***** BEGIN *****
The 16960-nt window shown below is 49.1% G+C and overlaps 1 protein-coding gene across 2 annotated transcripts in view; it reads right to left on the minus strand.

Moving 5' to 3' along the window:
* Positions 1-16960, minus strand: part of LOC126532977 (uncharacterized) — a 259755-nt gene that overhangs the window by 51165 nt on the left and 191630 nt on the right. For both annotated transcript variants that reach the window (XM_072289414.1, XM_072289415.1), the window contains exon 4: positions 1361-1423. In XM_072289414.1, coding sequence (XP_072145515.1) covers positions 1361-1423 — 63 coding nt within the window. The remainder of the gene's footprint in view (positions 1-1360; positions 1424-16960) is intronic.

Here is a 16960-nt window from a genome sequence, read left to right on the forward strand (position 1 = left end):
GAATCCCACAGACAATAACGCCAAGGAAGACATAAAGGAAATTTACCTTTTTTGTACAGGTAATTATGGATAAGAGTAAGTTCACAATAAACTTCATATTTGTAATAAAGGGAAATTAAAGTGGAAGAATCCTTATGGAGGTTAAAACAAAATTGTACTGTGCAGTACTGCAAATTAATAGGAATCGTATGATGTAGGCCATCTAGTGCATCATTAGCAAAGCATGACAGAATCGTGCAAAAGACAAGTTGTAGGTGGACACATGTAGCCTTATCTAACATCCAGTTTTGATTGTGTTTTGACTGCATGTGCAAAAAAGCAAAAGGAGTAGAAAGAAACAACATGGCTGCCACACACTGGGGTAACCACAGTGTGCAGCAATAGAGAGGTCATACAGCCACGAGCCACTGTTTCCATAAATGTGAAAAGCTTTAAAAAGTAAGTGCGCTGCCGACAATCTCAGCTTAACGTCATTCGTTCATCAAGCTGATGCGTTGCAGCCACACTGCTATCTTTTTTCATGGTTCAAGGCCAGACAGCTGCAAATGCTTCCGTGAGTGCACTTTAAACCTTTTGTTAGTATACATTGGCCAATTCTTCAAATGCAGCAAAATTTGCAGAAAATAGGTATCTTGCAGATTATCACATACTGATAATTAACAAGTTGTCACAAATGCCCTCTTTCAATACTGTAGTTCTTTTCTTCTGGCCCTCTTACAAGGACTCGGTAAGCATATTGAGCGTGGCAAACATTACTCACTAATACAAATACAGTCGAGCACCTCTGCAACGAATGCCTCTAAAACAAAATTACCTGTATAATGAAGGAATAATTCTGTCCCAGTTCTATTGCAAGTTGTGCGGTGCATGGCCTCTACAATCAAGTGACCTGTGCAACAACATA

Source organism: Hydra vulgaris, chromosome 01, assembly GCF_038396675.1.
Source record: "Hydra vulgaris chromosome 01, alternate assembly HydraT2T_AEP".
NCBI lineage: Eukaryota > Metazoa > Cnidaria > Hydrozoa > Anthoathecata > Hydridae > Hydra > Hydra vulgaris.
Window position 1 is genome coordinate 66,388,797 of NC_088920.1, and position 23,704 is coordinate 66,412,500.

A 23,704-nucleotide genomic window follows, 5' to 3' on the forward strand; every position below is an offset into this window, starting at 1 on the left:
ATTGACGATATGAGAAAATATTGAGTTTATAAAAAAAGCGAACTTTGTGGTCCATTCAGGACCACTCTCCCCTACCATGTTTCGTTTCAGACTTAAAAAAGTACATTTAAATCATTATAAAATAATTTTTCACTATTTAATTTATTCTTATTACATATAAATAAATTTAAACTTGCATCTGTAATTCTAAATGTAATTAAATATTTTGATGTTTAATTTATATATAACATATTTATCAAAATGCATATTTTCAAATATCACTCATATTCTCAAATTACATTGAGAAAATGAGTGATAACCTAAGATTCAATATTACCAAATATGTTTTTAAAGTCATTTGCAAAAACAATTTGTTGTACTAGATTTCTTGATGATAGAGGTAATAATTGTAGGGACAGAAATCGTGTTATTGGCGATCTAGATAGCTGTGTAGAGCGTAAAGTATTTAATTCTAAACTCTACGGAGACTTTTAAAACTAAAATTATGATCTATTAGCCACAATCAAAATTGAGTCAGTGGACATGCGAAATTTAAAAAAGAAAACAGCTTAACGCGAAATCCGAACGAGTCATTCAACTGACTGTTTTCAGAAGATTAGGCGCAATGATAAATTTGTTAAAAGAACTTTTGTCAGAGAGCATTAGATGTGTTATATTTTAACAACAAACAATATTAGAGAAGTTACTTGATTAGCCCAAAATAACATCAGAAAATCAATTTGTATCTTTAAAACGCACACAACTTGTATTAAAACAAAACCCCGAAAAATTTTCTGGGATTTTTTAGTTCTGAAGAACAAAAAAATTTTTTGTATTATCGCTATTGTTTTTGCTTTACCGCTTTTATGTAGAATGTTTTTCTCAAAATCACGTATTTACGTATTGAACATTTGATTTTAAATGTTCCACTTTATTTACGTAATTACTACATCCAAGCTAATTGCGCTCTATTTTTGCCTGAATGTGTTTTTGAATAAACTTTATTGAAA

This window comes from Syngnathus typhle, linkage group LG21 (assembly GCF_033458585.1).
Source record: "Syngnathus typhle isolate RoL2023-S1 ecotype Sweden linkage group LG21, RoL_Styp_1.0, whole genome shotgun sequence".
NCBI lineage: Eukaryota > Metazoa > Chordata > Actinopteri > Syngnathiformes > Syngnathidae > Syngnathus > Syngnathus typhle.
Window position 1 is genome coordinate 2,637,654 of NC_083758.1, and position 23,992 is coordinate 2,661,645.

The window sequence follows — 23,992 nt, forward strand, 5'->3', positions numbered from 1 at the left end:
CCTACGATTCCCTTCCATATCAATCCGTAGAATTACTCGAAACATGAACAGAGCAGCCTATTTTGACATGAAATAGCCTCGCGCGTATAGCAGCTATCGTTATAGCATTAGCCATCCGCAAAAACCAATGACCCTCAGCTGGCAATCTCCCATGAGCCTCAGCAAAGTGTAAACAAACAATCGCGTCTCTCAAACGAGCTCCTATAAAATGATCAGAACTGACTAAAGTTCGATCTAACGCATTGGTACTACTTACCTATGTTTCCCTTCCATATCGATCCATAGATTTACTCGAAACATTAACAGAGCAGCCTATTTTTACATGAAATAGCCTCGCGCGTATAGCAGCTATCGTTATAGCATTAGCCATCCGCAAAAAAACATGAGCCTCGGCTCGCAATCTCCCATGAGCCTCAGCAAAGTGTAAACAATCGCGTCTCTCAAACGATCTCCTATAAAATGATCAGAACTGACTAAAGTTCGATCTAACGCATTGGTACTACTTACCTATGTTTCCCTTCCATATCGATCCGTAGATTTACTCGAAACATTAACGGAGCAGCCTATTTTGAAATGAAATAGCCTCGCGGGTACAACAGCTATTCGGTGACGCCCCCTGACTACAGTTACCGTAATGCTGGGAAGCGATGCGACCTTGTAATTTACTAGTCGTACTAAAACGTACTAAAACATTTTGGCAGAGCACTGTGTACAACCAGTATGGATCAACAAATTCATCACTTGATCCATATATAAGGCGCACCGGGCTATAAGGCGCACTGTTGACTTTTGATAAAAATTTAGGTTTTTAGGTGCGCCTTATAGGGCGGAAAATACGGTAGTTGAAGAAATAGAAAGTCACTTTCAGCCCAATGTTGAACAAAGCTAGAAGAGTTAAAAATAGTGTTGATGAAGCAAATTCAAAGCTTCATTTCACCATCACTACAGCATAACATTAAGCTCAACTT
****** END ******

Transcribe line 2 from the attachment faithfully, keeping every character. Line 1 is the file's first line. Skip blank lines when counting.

Moving 5' to 3' along the window: